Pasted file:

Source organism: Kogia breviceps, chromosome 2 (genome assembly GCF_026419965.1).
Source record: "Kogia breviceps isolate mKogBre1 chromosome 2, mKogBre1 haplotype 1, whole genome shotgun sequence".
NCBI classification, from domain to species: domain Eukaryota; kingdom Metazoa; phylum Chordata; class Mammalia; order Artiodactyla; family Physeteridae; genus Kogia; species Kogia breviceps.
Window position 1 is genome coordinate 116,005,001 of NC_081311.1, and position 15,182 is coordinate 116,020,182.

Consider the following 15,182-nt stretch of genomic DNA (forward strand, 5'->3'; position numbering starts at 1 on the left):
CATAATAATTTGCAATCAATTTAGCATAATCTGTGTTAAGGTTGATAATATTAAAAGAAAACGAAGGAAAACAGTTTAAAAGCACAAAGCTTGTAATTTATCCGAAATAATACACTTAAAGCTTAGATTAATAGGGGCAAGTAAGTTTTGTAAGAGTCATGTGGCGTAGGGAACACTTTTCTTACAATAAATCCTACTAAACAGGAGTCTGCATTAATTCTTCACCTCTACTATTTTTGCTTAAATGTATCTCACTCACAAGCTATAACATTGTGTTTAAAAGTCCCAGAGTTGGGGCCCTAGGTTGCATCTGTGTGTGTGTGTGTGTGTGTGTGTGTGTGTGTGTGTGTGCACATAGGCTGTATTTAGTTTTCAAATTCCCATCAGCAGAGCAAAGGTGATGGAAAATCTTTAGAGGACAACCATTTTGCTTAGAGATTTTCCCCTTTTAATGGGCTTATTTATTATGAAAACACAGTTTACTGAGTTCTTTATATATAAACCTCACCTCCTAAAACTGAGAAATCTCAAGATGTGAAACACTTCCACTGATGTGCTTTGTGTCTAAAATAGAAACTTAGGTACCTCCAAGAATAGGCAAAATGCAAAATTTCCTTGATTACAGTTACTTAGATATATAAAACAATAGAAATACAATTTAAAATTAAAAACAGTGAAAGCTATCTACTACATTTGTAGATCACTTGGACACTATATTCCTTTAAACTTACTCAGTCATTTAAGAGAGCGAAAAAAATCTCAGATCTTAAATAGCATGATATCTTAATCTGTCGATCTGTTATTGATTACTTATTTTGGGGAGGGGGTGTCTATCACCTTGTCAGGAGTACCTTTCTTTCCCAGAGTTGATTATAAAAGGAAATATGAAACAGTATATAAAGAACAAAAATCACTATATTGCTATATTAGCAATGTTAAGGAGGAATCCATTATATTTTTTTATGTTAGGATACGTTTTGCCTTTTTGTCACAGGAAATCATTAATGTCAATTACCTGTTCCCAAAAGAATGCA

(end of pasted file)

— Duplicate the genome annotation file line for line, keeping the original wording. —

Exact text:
Source organism: Kogia breviceps, chromosome 2 (genome assembly GCF_026419965.1).
Source record: "Kogia breviceps isolate mKogBre1 chromosome 2, mKogBre1 haplotype 1, whole genome shotgun sequence".
NCBI classification, from domain to species: domain Eukaryota; kingdom Metazoa; phylum Chordata; class Mammalia; order Artiodactyla; family Physeteridae; genus Kogia; species Kogia breviceps.
Window position 1 is genome coordinate 116,005,001 of NC_081311.1, and position 15,182 is coordinate 116,020,182.

Consider the following 15,182-nt stretch of genomic DNA (forward strand, 5'->3'; position numbering starts at 1 on the left):
CATAATAATTTGCAATCAATTTAGCATAATCTGTGTTAAGGTTGATAATATTAAAAGAAAACGAAGGAAAACAGTTTAAAAGCACAAAGCTTGTAATTTATCCGAAATAATACACTTAAAGCTTAGATTAATAGGGGCAAGTAAGTTTTGTAAGAGTCATGTGGCGTAGGGAACACTTTTCTTACAATAAATCCTACTAAACAGGAGTCTGCATTAATTCTTCACCTCTACTATTTTTGCTTAAATGTATCTCACTCACAAGCTATAACATTGTGTTTAAAAGTCCCAGAGTTGGGGCCCTAGGTTGCATCTGTGTGTGTGTGTGTGTGTGTGTGTGTGTGTGTGTGTGTGCACATAGGCTGTATTTAGTTTTCAAATTCCCATCAGCAGAGCAAAGGTGATGGAAAATCTTTAGAGGACAACCATTTTGCTTAGAGATTTTCCCCTTTTAATGGGCTTATTTATTATGAAAACACAGTTTACTGAGTTCTTTATATATAAACCTCACCTCCTAAAACTGAGAAATCTCAAGATGTGAAACACTTCCACTGATGTGCTTTGTGTCTAAAATAGAAACTTAGGTACCTCCAAGAATAGGCAAAATGCAAAATTTCCTTGATTACAGTTACTTAGATATATAAAACAATAGAAATACAATTTAAAATTAAAAACAGTGAAAGCTATCTACTACATTTGTAGATCACTTGGACACTATATTCCTTTAAACTTACTCAGTCATTTAAGAGAGCGAAAAAAATCTCAGATCTTAAATAGCATGATATCTTAATCTGTCGATCTGTTATTGATTACTTATTTTGGGGAGGGGGTGTCTATCACCTTGTCAGGAGTACCTTTCTTTCCCAGAGTTGATTATAAAAGGAAATATGAAACAGTATATAAAGAACAAAAATCACTATATTGCTATATTAGCAATGTTAAGGAGGAATCCATTATATTTTTTTATGTTAGGATACGTTTTGCCTTTTTGTCACAGGAAATCATTAATGTCAATTACCTGTTCCCAAAAGAATGCA